Before employing foreigners employers must first interview unemployed locals and justify why they did not employ them. This is the essence of a proposal to tighten immigration, which was approved yesterday by Switzerland’s upper house, known as the Council of States. The plan would affect employers taking on staff in occupations or professions with above average unemployment, for example catering and construction. According to Le Temps, fines for non-compliance could run as high as CHF 40,000.
In September 2016, a parliamentary commission inspired by Philipp Müller (PLR/FDP), came up with the first varient of this plan to implement controls on immigration. At the time, President Schneider-Ammann described the proposal as “interesting”. “This multi tiered plan addresses the constitutional mandate without damaging the agreement on free movement of people”, he said in an interview with SonntagsZeitung.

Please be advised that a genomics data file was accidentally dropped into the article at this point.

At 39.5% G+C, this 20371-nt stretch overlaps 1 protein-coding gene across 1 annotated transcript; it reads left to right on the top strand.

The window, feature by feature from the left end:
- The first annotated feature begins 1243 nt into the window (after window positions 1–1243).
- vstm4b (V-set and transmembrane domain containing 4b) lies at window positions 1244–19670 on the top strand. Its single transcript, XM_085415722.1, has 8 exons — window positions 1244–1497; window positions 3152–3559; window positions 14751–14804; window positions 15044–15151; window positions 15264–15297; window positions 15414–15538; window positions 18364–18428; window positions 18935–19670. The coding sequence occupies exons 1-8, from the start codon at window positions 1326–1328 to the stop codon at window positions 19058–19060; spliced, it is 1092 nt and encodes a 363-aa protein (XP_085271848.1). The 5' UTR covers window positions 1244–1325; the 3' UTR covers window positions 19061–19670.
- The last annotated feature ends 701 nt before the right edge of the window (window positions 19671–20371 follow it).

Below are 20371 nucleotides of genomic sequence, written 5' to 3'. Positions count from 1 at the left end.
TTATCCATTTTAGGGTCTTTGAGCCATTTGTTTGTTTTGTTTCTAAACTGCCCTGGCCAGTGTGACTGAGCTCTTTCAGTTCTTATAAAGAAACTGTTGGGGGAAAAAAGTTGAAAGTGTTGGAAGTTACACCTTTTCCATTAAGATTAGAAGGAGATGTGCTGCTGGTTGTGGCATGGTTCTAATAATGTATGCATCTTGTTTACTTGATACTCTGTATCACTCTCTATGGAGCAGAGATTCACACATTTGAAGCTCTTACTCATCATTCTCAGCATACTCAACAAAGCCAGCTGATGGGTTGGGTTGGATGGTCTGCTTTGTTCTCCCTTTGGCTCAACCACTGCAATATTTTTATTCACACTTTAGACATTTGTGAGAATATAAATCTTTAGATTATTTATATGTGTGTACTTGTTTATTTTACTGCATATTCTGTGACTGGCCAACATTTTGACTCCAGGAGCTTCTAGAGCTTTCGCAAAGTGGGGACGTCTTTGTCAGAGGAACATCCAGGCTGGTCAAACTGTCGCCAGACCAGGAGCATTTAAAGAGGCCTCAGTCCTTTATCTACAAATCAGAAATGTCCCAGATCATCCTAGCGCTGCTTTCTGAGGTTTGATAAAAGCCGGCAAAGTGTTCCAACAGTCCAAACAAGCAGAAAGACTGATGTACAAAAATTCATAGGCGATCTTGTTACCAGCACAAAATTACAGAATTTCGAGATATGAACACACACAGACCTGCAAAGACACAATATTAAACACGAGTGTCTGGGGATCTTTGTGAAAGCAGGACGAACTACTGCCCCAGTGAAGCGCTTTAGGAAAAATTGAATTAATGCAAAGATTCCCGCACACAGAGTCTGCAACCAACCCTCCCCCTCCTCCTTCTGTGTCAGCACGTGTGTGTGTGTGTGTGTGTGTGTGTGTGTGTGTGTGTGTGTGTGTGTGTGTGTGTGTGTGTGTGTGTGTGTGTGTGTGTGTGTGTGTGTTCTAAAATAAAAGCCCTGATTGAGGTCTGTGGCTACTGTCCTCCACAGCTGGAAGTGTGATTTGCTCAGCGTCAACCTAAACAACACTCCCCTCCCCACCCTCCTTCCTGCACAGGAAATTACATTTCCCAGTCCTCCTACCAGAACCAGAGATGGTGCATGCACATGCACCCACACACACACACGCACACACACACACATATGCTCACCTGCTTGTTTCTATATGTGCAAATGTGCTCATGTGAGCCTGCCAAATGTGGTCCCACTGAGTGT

Back in February 2014, Swiss voters decided by a slim majority of 50.3% to adopt new rules on immigration. The Swiss government has three years to implement the changes and the deadline is fast approaching. The biggest stumbling block has been agreeing a deal with the EU. Bilateral Agreements with the EU come as a package that includes free trade and the free movement of people. Brussels has repeatedly said that Switzerland cannot pick and choose the bits of the agreement that it wants.
- A 5-step guide to Switzerland’s immigration changes (Le News)
- Switzerland’s patchwork of EU deals – at a glance (Le News)
The latest plan, modified and approved by 26 votes against 16 in the States Council yesterday, will be discussed again in the National Council, or lower house, on Monday.
The Swiss People’s Party (UDC/SVP) is against the plan. In a communiqué yesterday it said: a majority in both federal legislative houses is openly violating the constitutional mandate imposed by the people and the cantons and is trampling on Switzerland’s system of direct democracy. It also said the plan will not reduce immigration or allow it to be managed autonomously, and it will burden companies with extra administration.